We all walk in the footsteps of people who have gone before us, what we see around us may or may not be what they saw, everything changes. Old photographs present us with evidence of change.  Many people find it fascinating to compare and contrast an old photograph of a building with what we can see today.  The photograph does not have to be very old for there to be differences, maybe the colour of the paint has changed or the windows are different, or perhaps a whole new wing has been added or taken away.  


Church buildings are wonderful buildings to explore in this way.  In medieval times cathedral builders built in the latest style; buttresses, window shapes and window tracery can all give clues to the age of a building. Windows especially offer clues to the date of a building so why not challenge yourself to date a church in this way.  Download and refer to our windows timeline - but remember - the Victorians may have rebuilt in a particular style!


Heritage Detectives out on a quest to discover what there is to see on their trail that Arthur and his friends might recognise may be given an old photo as a clue.  Their task will be to spot the image today, make comparisons with the photographic image to spot the changes and then decide if Arthur would recognise it. They will 'wonder' about it, this is what we mean by a 'wonder point.'  As detectives become more proficient they will no longer need a trail to discover 'wonder points'. In time it will become second nature to stop at an interesting place and wonder "Could Arthur have seen this?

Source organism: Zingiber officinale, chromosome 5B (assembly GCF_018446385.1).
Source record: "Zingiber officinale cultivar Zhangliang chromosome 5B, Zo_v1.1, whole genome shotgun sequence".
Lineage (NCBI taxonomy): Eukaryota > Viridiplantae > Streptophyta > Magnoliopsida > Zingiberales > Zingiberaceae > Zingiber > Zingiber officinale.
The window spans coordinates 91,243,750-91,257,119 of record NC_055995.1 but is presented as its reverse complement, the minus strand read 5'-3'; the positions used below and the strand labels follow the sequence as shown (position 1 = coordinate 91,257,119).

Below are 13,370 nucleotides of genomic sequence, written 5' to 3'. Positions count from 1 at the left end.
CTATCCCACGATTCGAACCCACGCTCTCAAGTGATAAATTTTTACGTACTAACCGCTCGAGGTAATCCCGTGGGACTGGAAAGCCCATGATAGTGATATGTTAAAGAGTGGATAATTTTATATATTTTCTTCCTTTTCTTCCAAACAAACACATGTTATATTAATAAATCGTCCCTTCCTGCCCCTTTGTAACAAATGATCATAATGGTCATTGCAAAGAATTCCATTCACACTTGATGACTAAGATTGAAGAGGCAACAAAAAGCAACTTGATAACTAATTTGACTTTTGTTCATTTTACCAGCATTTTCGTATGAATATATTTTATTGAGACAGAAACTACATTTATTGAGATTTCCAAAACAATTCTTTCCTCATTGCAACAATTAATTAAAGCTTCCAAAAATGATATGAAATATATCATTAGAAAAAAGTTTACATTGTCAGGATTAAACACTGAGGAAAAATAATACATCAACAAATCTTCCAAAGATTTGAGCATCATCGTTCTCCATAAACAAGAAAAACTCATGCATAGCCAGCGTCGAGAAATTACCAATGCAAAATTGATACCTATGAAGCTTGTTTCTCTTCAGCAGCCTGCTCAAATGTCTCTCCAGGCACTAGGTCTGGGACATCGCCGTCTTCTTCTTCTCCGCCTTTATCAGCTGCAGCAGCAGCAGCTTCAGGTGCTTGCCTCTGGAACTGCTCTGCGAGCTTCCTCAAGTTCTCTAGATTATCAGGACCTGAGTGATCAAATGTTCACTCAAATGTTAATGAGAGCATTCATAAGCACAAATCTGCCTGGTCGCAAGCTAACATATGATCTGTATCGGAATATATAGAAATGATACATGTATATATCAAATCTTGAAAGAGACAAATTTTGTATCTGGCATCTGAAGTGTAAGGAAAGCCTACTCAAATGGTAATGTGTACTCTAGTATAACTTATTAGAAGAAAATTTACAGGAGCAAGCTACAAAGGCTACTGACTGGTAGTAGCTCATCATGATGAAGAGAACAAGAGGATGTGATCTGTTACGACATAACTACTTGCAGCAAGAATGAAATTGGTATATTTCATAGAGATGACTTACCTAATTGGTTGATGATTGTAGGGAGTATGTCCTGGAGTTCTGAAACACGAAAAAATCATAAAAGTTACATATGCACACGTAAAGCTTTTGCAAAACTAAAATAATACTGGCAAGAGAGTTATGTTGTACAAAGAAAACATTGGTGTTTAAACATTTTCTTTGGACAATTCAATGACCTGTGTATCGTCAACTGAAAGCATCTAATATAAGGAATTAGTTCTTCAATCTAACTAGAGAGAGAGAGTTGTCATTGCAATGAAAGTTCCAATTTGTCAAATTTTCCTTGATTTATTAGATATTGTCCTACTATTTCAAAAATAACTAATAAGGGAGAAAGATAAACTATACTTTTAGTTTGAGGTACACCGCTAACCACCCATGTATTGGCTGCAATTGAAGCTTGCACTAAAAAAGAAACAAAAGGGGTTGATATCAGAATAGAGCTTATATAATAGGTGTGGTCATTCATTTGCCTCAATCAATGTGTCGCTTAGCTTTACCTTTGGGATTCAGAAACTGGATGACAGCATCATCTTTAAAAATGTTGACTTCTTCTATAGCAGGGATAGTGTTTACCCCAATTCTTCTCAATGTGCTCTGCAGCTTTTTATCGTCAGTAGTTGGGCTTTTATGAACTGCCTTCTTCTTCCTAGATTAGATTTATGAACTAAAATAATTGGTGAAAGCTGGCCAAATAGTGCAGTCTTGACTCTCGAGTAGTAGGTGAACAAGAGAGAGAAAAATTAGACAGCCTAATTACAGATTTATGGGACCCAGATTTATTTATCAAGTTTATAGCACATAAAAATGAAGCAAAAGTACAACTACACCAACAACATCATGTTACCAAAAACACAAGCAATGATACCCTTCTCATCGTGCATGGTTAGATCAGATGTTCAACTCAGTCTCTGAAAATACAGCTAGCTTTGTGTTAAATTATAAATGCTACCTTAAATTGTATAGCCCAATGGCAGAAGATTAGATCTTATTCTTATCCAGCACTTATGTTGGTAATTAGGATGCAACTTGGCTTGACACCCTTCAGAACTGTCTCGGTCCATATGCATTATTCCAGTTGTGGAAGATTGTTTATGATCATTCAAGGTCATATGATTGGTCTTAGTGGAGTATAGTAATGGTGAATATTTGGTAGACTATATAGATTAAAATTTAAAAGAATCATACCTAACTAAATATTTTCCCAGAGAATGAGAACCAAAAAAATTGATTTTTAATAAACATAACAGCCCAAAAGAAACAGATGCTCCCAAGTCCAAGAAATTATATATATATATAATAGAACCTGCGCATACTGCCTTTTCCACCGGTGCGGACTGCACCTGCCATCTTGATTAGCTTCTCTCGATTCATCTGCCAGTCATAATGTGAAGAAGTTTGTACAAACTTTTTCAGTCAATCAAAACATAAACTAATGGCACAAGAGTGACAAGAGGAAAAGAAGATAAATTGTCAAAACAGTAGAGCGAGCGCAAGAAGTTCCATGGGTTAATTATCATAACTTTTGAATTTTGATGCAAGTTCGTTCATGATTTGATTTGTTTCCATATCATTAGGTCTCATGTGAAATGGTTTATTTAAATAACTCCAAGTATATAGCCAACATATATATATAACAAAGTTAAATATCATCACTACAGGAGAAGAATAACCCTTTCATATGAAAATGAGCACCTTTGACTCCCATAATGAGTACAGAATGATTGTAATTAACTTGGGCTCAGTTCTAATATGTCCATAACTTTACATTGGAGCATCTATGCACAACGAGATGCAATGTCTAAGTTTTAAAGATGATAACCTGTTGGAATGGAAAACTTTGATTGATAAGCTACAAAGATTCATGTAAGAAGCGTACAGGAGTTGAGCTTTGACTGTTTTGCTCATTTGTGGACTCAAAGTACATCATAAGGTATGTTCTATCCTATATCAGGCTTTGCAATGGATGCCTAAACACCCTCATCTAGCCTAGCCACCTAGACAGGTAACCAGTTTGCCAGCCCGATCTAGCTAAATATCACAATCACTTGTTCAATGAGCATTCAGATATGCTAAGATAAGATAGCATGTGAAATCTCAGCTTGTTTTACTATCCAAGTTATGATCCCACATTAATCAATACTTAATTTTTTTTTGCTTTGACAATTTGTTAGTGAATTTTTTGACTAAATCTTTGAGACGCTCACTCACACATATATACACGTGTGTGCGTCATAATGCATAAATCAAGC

Here are some questions you might ask while looking at a wonder point:



Wonder points are just that, they invite us to stop and wonder or think about them. We might want to know more about them  - What are they? What are they made of?  Who built them?  Who used them?When were they made or used?  All sorts of questions may come to you.  


Heritage Detectives out on a Quest are always asking themselves "Would Arthur recognise this?" Just looking at a wonder point may not be enough to decide if he would so there will probably be some more 'finding out' to do. The heritage knights want heritage detectives to make wonder cards for their wonder points so that they can put them on their timelines and discover for themselves if they have found something that Arthur might recognise.  Something may look old to a young detective and you may know instinctively that it is not old enough - indulge their interest and enthusiasm, it really does not matter whether they are right or wrong the important thing is that they develop the skill to be able to test their ideas and they can do this with wonder cards and timelines.



Wonder cards are little information cards with a picture on one side and information on the other. Heritage detectives put wonder cards onto their timelines to see whether Arthur will recognise their wonder point.